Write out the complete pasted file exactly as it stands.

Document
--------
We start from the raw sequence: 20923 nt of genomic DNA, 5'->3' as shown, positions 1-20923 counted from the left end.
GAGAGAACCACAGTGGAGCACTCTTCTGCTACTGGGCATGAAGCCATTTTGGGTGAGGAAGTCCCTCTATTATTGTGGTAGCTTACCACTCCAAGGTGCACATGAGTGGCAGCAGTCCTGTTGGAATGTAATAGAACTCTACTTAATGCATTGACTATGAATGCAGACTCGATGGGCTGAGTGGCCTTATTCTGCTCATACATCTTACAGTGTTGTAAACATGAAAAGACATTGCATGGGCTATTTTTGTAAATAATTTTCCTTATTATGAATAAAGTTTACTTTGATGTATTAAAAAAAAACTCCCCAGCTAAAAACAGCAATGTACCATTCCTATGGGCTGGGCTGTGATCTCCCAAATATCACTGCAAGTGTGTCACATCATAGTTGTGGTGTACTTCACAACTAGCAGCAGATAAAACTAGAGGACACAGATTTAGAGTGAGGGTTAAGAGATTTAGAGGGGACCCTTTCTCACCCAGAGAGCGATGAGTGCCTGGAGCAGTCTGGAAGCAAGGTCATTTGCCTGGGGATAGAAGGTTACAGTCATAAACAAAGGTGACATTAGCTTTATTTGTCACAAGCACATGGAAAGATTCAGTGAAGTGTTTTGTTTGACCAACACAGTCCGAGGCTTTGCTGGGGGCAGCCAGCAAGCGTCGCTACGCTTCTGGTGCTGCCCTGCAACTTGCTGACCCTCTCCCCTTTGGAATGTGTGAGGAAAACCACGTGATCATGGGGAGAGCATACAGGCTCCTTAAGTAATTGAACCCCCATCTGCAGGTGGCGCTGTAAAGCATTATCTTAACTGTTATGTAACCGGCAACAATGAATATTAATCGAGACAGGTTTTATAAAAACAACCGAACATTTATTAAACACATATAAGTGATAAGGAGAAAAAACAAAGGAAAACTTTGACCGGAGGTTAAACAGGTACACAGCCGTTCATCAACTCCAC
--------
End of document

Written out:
We start from the raw sequence: 20923 nt of genomic DNA, 5'->3' as shown, positions 1-20923 counted from the left end.
GAGAGAACCACAGTGGAGCACTCTTCTGCTACTGGGCATGAAGCCATTTTGGGTGAGGAAGTCCCTCTATTATTGTGGTAGCTTACCACTCCAAGGTGCACATGAGTGGCAGCAGTCCTGTTGGAATGTAATAGAACTCTACTTAATGCATTGACTATGAATGCAGACTCGATGGGCTGAGTGGCCTTATTCTGCTCATACATCTTACAGTGTTGTAAACATGAAAAGACATTGCATGGGCTATTTTTGTAAATAATTTTCCTTATTATGAATAAAGTTTACTTTGATGTATTAAAAAAAAACTCCCCAGCTAAAAACAGCAATGTACCATTCCTATGGGCTGGGCTGTGATCTCCCAAATATCACTGCAAGTGTGTCACATCATAGTTGTGGTGTACTTCACAACTAGCAGCAGATAAAACTAGAGGACACAGATTTAGAGTGAGGGTTAAGAGATTTAGAGGGGACCCTTTCTCACCCAGAGAGCGATGAGTGCCTGGAGCAGTCTGGAAGCAAGGTCATTTGCCTGGGGATAGAAGGTTACAGTCATAAACAAAGGTGACATTAGCTTTATTTGTCACAAGCACATGGAAAGATTCAGTGAAGTGTTTTGTTTGACCAACACAGTCCGAGGCTTTGCTGGGGGCAGCCAGCAAGCGTCGCTACGCTTCTGGTGCTGCCCTGCAACTTGCTGACCCTCTCCCCTTTGGAATGTGTGAGGAAAACCACGTGATCATGGGGAGAGCATACAGGCTCCTTAAGTAATTGAACCCCCATCTGCAGGTGGCGCTGTAAAGCATTATCTTAACTGTTATGTAACCGGCAACAATGAATATTAATCGAGACAGGTTTTATAAAAACAACCGAACATTTATTAAACACATATAAGTGATAAGGAGAAAAAACAAAGGAAAACTTTGACCGGAGGTTAAACAGGTACACAGCCGTTCATCAACTCCAC